There was only one thing to do: a Plant Line-up.
The possible dye producers were rounded up, brought in, and photographed. All appeared very similar. Only close study revealed the differences.
Number One has tiny purple, orchid-shaped flowers, and the growing tips look like grass seedheads. Number Two has tiny four-petaled white flowers, and just more leaves growing at the tops. Number Three – on further observation, the novice dyer recalled from two years ago that its name is waterleaf – it flowers later in summer, and it has fine but painful thorns. She realized it was not a prospect for the bronzy dye. Number Four has the largest leaves, and red shading at its joints. Based on the look of its blooms from past summers, it is believed this is primrose willow.
Two more prospects were found and brought in.
Number Five is thought to be goldenrod, based on old flower stalks found hiding in the plant. Number Six has coarse, reddish, dandelion-type leaves.
Prospects 1, 2, 4, and 5 were put through the dye test, (the dyer running low on jars at that time), and these are the results handed down.
All the plants produced a dye in the olive/ gray-green spectrum. Nothing to write home about. However, the dyer is glad to have distinguished among these very similar plants, and also glad to have tested all the prospects. The best prospect for a bronze-colored dye is Number 4, the unknown plant with the reddish joints. Further investigation will be made. AND DULY RECORDED.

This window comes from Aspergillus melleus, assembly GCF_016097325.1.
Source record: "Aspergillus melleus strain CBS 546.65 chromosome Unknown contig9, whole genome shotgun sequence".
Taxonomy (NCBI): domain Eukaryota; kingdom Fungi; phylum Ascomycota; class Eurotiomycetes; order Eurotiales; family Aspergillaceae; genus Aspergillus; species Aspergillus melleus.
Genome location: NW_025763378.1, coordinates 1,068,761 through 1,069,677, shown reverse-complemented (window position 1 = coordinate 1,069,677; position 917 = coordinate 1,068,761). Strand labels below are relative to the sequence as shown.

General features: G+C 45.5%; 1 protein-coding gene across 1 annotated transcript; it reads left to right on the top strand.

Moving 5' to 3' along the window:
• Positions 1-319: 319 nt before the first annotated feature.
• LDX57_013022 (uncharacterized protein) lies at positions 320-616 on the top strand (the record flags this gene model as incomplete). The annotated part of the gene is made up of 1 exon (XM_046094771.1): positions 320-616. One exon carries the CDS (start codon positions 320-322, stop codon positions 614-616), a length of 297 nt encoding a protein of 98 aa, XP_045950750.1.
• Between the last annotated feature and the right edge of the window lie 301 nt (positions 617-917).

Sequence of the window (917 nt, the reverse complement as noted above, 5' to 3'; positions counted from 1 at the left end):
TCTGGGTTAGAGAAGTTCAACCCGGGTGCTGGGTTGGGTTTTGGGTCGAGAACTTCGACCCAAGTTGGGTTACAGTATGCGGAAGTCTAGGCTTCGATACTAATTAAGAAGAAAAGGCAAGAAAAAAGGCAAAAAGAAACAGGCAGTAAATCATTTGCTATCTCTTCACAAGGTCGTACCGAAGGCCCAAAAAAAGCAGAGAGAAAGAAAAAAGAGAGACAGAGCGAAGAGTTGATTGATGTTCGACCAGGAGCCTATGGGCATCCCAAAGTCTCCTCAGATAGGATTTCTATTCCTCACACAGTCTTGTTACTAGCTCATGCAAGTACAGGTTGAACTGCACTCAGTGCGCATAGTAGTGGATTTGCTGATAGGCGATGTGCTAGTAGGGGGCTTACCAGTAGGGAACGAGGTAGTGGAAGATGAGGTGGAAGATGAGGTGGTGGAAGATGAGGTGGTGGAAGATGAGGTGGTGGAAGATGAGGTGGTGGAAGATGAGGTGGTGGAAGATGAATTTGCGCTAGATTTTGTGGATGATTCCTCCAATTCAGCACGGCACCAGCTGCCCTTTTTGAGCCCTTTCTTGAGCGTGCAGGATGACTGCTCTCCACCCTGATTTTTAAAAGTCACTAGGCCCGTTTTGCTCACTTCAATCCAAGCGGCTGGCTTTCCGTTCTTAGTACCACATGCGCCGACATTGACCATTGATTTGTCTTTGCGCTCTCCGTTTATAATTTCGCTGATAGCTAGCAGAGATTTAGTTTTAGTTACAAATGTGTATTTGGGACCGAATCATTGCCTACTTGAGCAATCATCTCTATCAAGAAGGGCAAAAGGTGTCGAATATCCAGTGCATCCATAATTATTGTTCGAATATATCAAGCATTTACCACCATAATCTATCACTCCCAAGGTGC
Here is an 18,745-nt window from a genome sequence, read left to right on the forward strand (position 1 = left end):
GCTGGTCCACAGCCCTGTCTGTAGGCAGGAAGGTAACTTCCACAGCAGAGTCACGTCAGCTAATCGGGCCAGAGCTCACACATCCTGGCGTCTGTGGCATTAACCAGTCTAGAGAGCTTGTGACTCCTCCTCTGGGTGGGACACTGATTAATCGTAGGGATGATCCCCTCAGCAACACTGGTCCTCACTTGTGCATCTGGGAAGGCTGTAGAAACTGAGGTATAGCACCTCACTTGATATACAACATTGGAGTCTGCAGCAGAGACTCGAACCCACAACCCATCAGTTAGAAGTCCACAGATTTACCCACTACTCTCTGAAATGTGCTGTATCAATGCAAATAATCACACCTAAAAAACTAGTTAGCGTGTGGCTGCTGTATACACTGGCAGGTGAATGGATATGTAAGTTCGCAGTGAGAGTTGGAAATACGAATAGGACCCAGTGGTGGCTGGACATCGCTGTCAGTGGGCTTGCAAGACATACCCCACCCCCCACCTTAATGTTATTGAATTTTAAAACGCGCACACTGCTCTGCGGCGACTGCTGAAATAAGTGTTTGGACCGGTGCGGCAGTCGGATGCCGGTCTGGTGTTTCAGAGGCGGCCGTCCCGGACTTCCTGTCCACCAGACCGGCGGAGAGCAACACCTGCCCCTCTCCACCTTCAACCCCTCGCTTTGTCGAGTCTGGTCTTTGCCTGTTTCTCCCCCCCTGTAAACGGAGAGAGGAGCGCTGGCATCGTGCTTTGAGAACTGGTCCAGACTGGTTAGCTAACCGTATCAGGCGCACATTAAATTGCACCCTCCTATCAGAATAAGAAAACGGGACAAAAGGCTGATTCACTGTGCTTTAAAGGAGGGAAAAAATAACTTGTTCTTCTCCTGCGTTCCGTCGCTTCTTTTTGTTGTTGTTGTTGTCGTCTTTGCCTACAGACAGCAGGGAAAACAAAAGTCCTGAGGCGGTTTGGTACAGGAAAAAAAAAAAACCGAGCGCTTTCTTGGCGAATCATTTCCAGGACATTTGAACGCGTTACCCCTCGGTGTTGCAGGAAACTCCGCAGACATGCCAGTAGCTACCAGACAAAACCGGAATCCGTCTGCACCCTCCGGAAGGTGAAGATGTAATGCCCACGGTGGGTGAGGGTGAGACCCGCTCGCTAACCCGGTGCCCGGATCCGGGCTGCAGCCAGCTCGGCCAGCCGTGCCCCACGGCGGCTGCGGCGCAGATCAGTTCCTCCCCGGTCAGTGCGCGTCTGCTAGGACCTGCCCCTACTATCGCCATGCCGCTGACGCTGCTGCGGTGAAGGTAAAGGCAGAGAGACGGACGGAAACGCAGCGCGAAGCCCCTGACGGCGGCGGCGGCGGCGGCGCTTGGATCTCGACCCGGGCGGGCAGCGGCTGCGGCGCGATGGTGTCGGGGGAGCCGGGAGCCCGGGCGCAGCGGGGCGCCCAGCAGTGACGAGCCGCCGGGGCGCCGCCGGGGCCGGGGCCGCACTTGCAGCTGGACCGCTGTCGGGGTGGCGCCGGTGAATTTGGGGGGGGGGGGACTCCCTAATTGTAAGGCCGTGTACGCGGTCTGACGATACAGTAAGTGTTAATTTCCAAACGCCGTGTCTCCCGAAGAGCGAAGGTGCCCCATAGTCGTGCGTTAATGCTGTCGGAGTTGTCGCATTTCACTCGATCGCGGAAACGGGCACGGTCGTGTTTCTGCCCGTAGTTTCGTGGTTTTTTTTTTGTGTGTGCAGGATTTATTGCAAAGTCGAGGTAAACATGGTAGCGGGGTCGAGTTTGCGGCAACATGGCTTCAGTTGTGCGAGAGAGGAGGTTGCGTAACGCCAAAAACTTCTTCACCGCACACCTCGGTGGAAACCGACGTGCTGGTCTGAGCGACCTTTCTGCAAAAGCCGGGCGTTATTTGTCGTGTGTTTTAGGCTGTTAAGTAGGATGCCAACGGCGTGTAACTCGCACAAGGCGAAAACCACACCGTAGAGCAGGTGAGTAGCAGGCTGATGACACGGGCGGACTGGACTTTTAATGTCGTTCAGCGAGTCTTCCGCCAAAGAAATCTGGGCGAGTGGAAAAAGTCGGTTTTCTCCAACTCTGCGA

Sign me up for the pokeberry and coreopsis dyes. You didn’t say, but did you run across any plants that caused skin rashes? And, since I’ve never dyed wool, does it take dye differently than cotton? Just the facts, ma’am.
About 15 minutes after I posted, I realized that I had left out the best line! Glad you supplied it for me.
I have not found anything that causes a rash, either when I picked it or when I grabbed a little skein out of the dye. And I have knitted up the dye skeins (after rinsing them well, though) and didn’t have any problems. That is not to say that someone more sensitive than I might not have problems.
With my limited experience, I have found wool much easier to dye than cotton. With cotton, I have gotten 50 shades of brown. But maybe I just don’t know the right technique to get bright colors. This gives me a little problem, because we don’t exactly wear wool down here, so my dye skeins have gone into a notebook, and a sample scarf that I just carry when I do textile talks.
The Pokeberry is really nice. Be Blessed because you are, Mtetar
Thank you! I was just thinking about you and hoping you are well.
You’re most welcome and yes all is well thanks for the thought. Be Blessed because you are, Mtetar
Fun post but, yikes, what a mystery! You really have found some wonderful color-producing plants along the way!
Yes, some day I will get really scientific about it, and try the same plants after different times of the year, or after it rains, but so far I am just trying to figure out which plants produce color, and how long it lasts. I can see why dyers stuck to tradition – it can take years to figure out if a plant is worth using or not!